The finale of the film culminates with the tragic realization that good can become corrupted, and corruptness can be rooted in good. Quinlan finds himself against a figurative and literal wall by the end of the movie; it’s here that the overall theme of the message becomes less about who committed the crime, and more about those committed to protect society from those crimes. At what point does the punishment cease to fit the crime, and become merely punishment? At what point does cruelty begin to beget cruelty? At what point did Orson Welles decide to stop making perfect, avant-garde movies and exclusively appear on The Dick Cavett Show? The story of his career, like that of Touch of Evil, was one of tragedy, disenchantment and self-flagellation to atone for sins that weren’t necessarily those of the father. Auteurs typically only have one direction to go, and Welles still somehow moved sideways.

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Ghostbusters – 2016

In 2016, we’ve had a rash of heated political disassociation and social upheavals that have made our country as divisive as it was in the years leading to the Civil War. The mass slaughter of innocent blacks, the constant debate regarding our barely-regulated firearms trade, and the possible positioning of a total madman to a seat of power that would guarantee the end of any respect we have left – all of these are a mere sample of the endless issues coming to light in a year many will one day describe to their grandchildren as “9/11, but an entire year long.” Another hot-button issue has drawn particular vitriol and scorn from venomous anonymous trolls and sociopaths who want nothing more than to see the arrest of the police officer – wait, one second, wrong card – oh, they don’t want a remake of Ghostbusters. Right. A well-picked battle indeed!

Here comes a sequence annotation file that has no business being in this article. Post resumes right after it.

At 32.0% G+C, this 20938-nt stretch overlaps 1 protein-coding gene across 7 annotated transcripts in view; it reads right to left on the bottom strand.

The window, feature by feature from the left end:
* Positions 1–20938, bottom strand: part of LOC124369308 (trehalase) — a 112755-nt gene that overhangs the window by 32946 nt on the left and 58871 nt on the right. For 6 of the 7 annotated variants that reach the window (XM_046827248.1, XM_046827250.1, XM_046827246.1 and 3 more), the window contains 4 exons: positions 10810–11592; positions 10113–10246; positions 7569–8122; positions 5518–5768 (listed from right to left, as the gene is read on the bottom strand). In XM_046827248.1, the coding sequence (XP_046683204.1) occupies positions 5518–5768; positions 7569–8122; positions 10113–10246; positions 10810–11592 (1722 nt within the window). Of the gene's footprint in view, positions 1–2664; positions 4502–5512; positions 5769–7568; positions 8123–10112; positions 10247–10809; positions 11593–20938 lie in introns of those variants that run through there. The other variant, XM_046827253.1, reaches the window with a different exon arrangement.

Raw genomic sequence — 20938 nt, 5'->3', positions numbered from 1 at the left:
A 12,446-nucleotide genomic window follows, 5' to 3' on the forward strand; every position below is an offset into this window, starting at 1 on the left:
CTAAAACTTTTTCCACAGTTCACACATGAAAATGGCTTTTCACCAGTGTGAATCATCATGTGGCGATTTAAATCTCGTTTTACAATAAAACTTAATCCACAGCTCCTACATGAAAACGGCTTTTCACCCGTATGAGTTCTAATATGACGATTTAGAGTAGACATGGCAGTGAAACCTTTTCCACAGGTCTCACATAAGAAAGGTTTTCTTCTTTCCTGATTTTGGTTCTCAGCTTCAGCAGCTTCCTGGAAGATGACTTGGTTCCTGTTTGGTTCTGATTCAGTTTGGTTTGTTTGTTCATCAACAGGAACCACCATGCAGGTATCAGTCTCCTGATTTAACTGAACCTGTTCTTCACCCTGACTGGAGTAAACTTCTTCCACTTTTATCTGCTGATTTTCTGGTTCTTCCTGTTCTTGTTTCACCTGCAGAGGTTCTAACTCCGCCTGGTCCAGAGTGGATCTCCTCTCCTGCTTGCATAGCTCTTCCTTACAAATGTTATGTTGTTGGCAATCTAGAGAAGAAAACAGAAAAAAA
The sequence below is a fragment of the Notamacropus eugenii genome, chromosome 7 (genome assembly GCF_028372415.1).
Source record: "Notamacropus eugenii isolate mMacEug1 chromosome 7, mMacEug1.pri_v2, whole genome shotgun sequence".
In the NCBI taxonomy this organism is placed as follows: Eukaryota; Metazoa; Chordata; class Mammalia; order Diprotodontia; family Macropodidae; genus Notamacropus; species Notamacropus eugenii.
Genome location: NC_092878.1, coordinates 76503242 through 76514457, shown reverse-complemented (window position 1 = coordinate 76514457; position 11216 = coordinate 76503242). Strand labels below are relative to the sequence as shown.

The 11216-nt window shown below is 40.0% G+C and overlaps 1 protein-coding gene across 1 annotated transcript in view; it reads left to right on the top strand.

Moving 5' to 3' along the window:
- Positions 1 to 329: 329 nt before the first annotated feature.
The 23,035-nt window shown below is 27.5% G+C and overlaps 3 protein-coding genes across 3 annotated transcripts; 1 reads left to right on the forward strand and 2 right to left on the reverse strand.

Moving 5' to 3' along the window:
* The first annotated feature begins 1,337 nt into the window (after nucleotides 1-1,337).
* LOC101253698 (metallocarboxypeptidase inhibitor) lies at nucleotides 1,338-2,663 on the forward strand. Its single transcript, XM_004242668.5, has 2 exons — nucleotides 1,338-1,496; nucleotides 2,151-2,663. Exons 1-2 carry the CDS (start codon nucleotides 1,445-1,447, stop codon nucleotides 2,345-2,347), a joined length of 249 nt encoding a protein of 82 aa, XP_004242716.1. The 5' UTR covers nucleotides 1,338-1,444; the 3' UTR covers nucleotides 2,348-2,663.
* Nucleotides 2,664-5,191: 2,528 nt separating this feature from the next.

The new Ghostbusters has been known about for quite a while now, and its pre-release days have seen levels of negativity typically reserved for Applebees and black Heads of State.  The new film – to be directed by Paul Feig – would feature an all-new Ghostbusters team, comprised entirely of women. Was this a bad/dumb idea? No, I was completely on-board when I heard the news. It was no secret that the franchise was going to be remade; why not do it with an unexpected but refreshing twist, one that empowers young girls and gives a team of very funny women a tentpole summer blockbuster? I’m also a fan of Feig’s Spy, although I wasn’t too hot on Bridesmaids. The entire runtime of Bridesmaids seemed dedicated to focusing on not putting any reins on the actors involved, and letting them have a free-for-all. More on that later, though.


Feig’s best work: his role in Heavyweights.

So which would it be? The long, unfunny “loose improv” scenes that tied together Bridesmaids? Or the tighter, action-oriented comedy of Spy? The answer is neither: this movie makes both of those films look like GoodfellasGhostbusters is a shockingly unfunny, poorly-paced film that has some of the worst writing I’ve seen in a recent studio release.

Now, before we get started, I think it’s important to point out that the vitriol for this new Ghostbusters isn’t entirely related to its all-woman cast. There’s an understandable argument that the original shouldn’t be remade at all because it’s a classic. While I sympathize with this argument, it’s still flawed in my eyes because we no longer live in a time where remakes are easier to replace as the “definitive” version of that movie; with much thanks to social media, the original versions of these remakes/reboots are getting much more gratitude as the inspirations for these revivals. Ghostbusters doesn’t take the Jurassic World route of introducing these characters in an already-established universe; it completely erases the original film and re-introduces us to its general plot of ghostbusting. This is a massive mistake; it unnecessarily assumes we need to see the origins of Proton Packs or the logo (all of which are terribly done), and reduces the cast of the original to hammy, stupid, pointless cameos. Even the late Harold Ramis shows up in the form of a bust (pun intended) in a character’s office; the movie wants you to know that it’s a tribute because the shot lingers about 2 seconds too long on it. At least it beats the shitty fan tributes to Ramis: